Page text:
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I've been having some weird issues with a home network, and it seems to me like I have some vulnerability I don't know about. To be honest, though, I'm not a big network/security guy and I kind of feel out of my depth. I'm hoping someone else can help me figure out what's going on.

For at least the last two months I have been seeing weird entries in my router logs. Basically, at least every few days, I'm seeing some entry in my router logs that says "Dos Attack" and "FIN Scan"/"Ack Scan" or "Smurf". Sometimes the remote IPs labeled as the attack source show up in whois as owned by Google, or an ad company called OpenX.

At first I thought, well, if my router only records the entries, then it must be blocking them, so it's fine. But I'm not so sure now. Take a look at a recent series of log entries for example:

[DoS attack: Smurf] attack packets in last 20 sec from ip [192.168.1.6], 15:56:22

[DHCP IP: (192.168.1.2)] to MAC address 33:33:33:33, 12:33:00
[DHCP IP: (192.168.1.2)] to MAC address 33:33:33:33, 12:32:49

[DoS attack: FIN Scan] attack packets in last 20 sec from ip [173.241.250.212], 10:45:25
[DoS attack: FIN Scan] attack packets in last 20 sec from ip [173.241.250.143], 10:45:25

[DHCP IP: (192.168.1.6)] to MAC address 22:22:22:222, 09:11:05

What concerns me about a log entry like this is that the "attack packets" change IP address -- not just to one in my internal network, but to the computer I had used earlier that night (I was asleep when the attack packets were logged, and my computer was supposedly asleep). That makes me think the "attack packets" somehow allowed someone access to my system or my network. What is even stranger to me is, while this has been happening for a while now, the most recent entries showing this kind of remote-to-local IP switch was for a Mac machine, whereas the previous ones were related to a physically different Windows machine.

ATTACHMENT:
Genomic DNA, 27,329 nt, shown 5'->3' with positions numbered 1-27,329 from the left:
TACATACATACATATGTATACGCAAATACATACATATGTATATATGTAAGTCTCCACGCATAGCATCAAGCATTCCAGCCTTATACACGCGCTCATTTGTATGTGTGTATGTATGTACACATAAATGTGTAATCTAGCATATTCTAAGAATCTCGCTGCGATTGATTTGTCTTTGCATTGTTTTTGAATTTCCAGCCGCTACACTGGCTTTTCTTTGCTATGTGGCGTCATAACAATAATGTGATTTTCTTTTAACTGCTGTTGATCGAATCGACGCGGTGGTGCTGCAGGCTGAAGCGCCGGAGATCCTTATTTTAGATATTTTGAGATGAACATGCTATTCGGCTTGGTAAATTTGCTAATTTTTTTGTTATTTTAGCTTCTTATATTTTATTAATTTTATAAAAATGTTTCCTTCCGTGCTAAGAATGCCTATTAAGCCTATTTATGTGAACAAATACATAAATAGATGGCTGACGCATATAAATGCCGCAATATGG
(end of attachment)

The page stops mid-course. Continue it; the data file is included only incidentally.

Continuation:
Before this last entry I took some steps to protect my network just in case. On top of upgrading my router, all of the other machines on the network have been DBAN'd and had Windows re-installed fresh, I upgraded my modem to it's newer version, I disabled wireless radio entirely on my router so there is no wireless network and no guest wireless network at all, and I also changed my external/public IP with my service provider.

Has anyone seen something like this before? Am I digging into a problem that doesn't exist, or is it possible I'm the target of some bot or attack?

Thanks for your time!

EDIT Clarified some language and that there were multiple "source IPs" for the attack logs.

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Disconnect the "192.168.1.6" IP address from your router. If your router gateway is "192.168.1.1" then the dos attack log from 192.168.1.6 is another computer connected to your router. If you don't know how to disable it in the router settings, configure a rule in your firewall to block traffic from 192.168.1.6.